In the Greek, this particular word shows up in a very famous verse. II Timothy 3:16 says, “All Scripture is breathed out by God and profitable for teaching, for reproof, for correction, and for training in righteousness,” and carries with is the meaning of restoration to an upright state and the improvement of character.
Now, to be fair these two words are used almost interchangeably in our daily communication, and there was a little of that in ancient Hebrew and Greek as well. But I believe that’s a poor choice. It's true that language evolves, but I think it’s very important for a Christian to say what he means and mean what he says as best as possible.
Punishment is action taken to hurt someone who’s broken the law. Correction is designed to turn someone toward right because sin hurts. The differences are crucial.
So, what is it? Do we have punishment on one side and correction on the other? I don’t believe so. The Bible makes it clear that God’s plan for our parenting involves a concept that includes both.
Let’s fill this concept out by looking at the Bible’s View on Disciplining Children.
First, let’s define discipline.
It’s important to note that the Greek word translated discipline includes both training through nurturing, but also chastisement. Chastisement may not be familiar to all of you. If you look it up you’ll see it’s a synonym of punishment. In fact, it’s pretty severe. The word discipline perfectly combines both the idea of punishment and correction. In fact, the punishment simply becomes a tool that the authority uses to correct. The punishment is not merely the end in itself.
Hebrews tells us, “For the Lord disciplines the one he loves, and chastises every son whom he receives.”
Proverbs 3:11-12 says, “My son, do not despise the Lord's discipline or be weary of his reproof, for the Lord reproves him whom he loves, as a father the son in whom he delights.”
Second, we have to come face to face with the fact that God commands discipline.
Proverbs 19:18 reads, “Discipline your son, for there is hope;”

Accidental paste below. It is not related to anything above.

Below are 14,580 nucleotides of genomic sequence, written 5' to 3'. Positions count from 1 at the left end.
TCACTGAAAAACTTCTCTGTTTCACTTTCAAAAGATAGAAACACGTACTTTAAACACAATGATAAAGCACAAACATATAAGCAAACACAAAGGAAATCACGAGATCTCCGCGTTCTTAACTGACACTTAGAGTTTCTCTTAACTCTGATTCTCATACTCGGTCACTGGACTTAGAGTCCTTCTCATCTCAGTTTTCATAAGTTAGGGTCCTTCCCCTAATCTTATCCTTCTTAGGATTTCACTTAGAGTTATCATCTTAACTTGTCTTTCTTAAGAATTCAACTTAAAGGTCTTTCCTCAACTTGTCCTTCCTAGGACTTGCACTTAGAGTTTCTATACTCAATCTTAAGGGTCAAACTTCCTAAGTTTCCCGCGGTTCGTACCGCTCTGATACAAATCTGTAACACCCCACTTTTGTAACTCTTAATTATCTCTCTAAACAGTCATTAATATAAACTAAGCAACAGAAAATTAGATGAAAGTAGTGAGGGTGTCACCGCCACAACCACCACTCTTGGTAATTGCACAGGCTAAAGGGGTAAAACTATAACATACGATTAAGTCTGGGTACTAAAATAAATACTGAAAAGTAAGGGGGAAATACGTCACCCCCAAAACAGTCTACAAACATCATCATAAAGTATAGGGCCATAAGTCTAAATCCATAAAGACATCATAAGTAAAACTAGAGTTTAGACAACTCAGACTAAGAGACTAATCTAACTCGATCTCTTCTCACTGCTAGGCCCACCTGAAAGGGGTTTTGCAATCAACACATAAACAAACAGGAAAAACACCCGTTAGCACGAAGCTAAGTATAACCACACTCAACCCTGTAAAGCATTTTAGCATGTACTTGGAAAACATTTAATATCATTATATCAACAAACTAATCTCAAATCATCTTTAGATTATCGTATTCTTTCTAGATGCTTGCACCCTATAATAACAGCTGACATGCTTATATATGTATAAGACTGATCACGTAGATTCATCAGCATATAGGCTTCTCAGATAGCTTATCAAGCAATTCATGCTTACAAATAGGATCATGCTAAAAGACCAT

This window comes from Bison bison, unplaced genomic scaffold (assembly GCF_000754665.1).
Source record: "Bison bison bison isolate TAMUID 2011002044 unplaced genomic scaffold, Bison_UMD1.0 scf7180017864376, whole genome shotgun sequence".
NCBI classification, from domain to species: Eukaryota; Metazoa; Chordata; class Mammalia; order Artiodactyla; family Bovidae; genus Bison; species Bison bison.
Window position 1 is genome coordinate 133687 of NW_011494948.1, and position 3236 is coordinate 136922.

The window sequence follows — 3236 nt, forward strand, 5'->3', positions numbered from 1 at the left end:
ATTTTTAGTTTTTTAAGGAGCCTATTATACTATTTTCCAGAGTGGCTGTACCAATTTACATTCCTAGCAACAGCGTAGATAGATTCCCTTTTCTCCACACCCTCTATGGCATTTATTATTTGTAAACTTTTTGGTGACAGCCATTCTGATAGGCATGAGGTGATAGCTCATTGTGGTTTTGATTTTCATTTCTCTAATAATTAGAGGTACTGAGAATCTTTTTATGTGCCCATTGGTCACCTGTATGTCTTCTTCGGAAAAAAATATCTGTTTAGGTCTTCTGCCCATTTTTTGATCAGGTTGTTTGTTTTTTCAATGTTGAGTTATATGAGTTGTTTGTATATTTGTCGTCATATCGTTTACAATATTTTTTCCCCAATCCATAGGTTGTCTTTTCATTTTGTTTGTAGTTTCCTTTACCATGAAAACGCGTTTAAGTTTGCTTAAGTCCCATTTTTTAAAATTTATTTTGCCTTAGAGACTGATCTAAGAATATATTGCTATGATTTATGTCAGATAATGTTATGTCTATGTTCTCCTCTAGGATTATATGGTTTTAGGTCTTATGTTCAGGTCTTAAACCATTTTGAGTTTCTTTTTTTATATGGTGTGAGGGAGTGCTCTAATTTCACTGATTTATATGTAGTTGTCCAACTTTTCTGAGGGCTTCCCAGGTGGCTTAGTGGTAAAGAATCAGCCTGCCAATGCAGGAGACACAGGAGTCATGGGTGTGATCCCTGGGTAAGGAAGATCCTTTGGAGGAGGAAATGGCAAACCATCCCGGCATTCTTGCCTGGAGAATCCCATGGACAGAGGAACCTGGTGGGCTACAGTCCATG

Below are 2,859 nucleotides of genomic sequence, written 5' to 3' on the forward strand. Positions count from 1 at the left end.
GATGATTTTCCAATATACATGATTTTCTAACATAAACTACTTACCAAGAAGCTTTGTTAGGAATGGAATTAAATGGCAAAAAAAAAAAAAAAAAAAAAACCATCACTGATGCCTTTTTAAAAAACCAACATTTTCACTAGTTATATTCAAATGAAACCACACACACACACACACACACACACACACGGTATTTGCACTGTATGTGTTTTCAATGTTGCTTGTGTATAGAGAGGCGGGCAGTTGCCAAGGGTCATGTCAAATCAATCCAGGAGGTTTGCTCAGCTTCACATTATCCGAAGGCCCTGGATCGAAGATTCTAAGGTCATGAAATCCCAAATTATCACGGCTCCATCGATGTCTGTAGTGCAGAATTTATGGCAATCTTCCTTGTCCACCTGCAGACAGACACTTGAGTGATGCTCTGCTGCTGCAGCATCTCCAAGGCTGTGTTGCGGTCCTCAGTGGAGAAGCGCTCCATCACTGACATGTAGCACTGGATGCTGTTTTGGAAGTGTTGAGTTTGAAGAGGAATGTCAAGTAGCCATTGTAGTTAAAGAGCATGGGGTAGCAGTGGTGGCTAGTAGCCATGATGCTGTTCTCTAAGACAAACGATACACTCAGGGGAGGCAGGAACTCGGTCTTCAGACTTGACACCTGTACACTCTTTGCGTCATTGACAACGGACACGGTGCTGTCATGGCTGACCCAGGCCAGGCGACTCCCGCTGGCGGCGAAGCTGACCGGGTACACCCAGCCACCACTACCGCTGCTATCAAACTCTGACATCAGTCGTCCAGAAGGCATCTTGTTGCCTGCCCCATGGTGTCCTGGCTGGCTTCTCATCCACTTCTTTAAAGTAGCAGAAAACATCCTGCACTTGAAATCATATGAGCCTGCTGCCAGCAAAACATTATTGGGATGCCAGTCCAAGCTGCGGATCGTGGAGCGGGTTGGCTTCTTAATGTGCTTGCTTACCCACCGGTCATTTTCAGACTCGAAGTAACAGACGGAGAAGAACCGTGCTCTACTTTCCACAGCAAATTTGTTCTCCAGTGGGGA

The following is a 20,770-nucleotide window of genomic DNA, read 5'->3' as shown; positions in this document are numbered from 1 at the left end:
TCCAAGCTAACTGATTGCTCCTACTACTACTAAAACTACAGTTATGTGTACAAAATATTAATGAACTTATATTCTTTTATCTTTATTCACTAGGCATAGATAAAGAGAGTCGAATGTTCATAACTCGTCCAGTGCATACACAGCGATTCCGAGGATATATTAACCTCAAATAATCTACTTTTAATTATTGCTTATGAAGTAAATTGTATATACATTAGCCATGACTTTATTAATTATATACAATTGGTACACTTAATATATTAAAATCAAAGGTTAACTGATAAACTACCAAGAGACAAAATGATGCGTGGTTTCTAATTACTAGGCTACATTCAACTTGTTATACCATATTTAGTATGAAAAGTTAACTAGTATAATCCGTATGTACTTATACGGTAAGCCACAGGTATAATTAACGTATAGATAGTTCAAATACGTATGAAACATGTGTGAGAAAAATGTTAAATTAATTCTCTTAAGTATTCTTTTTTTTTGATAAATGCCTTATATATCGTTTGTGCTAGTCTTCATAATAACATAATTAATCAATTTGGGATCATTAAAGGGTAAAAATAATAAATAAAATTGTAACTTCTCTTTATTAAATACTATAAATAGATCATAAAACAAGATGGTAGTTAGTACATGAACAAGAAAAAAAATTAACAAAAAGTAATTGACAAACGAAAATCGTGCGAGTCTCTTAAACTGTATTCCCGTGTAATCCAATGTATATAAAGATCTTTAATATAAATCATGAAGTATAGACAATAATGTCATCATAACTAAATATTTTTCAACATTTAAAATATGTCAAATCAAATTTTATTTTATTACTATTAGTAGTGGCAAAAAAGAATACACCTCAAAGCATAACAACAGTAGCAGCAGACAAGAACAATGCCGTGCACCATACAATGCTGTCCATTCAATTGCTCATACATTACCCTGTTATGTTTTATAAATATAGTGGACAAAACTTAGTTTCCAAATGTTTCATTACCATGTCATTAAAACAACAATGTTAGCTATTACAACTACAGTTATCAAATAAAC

Proverbs 23:13 says, “Do not withhold discipline from a child.”
Proverbs 29:17 tells us, “Discipline your son, and he will give you rest;”
Ephesians 6:4 tells fathers to “bring . . . up [their children] in the discipline and instruction of the Lord.”
Third, we need to understand that not only does God command that we discipline, He also models discipline.
I can’t take the time right now, but from the Fall of Man to the end of the Millennium, God has been actively disciplining His creation. And that discipline has been and will be extremely severe. But remember, the punishment He inflicts is designed to draw people to righteousness. Why will the tribulation period last seven years? God wants to give as many people as possible the opportunity to repent. He could immediately wipe everyone out, but He won’t because His main desire it to draw people toward Him.
There will come a time where discipline and correction will be over and all those who refused His free gift of salvation will enter into pure and eternal punishment. But God is patient and gracious and would not that any should perish, but that all should come to repentance.
Lastly, I want to see that God not only commands discipline and models disciple, but He also describes discipline.
Proverbs 13:24 - “Whoever spares the rod hates his son, but he who loves him is diligent to discipline him.”